Richard Rogers’ Lloyd’s building of 1976-86 is often cited as the definitive high-tech prototype. With its industrial “oil rig” appearance and its services externally exposed like metallic entrails, it exemplifies, in an unashamedly antagonistic way, the machine-like character and engineering rigour that high-tech architecture embraced.
Equally influential was Foster’s HSBC headquarters in Hong Kong, also completed in 1986. Like the Lloyd’s building, it was conceived as a gigantic “kit of parts” but this time it was one constructed from hundreds of thousands of prefabricated modules procured from a colossal global assembly line that stretched around the world. While services did not make an external appearance, structure did and the gigantic coat-hanger trusses holding suspended slabs freed banking floors from structure and provided the flexibility and expressiveness that high-tech craved.
Norman Foster once cited a Boeing 747 as his favourite building and this statement is crucial to understanding how, why and where high-tech began. Certainly for the four British architects who became its leading exponents, high-tech had its roots in the industrial, automotive and aerospace heritage of the US and they sought to embed their buildings with the same pioneering methods of prefabricated assembly and structural efficiency that had already characterised US cars, planes, factories and infrastructure for decades.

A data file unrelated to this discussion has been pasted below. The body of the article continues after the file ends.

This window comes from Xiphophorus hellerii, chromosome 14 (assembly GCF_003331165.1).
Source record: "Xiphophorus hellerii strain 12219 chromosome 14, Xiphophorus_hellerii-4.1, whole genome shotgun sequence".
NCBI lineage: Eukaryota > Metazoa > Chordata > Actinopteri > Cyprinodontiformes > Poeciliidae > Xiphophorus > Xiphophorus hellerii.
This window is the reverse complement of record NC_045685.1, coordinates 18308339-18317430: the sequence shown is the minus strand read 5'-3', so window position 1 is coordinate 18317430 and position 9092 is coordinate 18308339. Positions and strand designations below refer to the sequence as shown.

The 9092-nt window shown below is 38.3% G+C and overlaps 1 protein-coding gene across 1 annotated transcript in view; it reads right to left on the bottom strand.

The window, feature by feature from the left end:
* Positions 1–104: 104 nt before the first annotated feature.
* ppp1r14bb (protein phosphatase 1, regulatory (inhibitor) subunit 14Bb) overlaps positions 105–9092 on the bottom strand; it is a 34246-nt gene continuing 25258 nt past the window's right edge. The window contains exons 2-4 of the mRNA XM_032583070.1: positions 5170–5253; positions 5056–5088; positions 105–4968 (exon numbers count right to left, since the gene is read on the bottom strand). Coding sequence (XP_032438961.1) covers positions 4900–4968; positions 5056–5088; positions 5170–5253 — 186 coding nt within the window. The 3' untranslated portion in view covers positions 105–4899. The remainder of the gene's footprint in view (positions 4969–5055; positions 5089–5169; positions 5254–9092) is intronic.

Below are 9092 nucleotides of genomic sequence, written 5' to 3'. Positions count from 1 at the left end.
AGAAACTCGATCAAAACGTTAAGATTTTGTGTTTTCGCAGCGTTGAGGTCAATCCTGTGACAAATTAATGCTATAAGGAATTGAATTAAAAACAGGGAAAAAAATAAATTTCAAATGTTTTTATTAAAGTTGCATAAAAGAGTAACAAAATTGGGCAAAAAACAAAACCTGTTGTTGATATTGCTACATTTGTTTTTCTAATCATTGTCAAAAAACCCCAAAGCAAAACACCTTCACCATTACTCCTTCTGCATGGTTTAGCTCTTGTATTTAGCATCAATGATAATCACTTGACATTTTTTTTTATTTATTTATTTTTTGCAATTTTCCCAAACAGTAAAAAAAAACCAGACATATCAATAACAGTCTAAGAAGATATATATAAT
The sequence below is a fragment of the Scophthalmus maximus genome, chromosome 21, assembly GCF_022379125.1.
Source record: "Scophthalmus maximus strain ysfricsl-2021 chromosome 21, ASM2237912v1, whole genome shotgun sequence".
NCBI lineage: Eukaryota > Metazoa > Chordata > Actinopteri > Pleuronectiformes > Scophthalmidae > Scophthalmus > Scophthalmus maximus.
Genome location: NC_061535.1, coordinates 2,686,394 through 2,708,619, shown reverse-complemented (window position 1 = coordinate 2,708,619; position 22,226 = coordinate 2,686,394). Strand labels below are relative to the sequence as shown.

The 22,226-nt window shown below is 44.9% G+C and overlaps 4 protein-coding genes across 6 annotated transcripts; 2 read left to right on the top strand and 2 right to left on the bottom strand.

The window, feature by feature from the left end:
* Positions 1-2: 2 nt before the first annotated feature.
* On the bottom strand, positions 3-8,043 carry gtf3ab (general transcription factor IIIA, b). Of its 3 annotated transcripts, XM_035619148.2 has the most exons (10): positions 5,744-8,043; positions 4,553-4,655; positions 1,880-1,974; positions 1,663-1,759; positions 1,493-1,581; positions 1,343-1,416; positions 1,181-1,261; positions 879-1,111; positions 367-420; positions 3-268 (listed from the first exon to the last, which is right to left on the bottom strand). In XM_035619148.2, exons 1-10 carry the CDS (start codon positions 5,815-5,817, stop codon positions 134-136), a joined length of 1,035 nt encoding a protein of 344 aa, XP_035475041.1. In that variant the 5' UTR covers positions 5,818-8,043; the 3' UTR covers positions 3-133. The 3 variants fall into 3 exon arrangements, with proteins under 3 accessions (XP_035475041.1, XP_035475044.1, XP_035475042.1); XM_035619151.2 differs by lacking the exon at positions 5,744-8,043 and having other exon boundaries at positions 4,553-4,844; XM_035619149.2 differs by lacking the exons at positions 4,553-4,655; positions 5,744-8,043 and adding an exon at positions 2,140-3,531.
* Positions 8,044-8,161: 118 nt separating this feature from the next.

But intriguingly, high-tech also had another and more unlikely origin: domestic architecture. The hugely influential book widely credited with inventing the term “high-tech” was a 1978 New York design handbook called High-Tech: The Industrial Style and Source Book for the Home. This was no architectural manifesto but a modest interior design manual that, for the first time, collated examples of how industrial aesthetics could be applied to various residential settings.
This unlikely relationship stemmed from failed efforts to create high-tech post-war mass housing in the 1950s and 1960s, with the panellised metal facades that proved so hopeless within a residential context eventually forming the default solution for the scores of airports and offices that high-tech would eventually go on to create.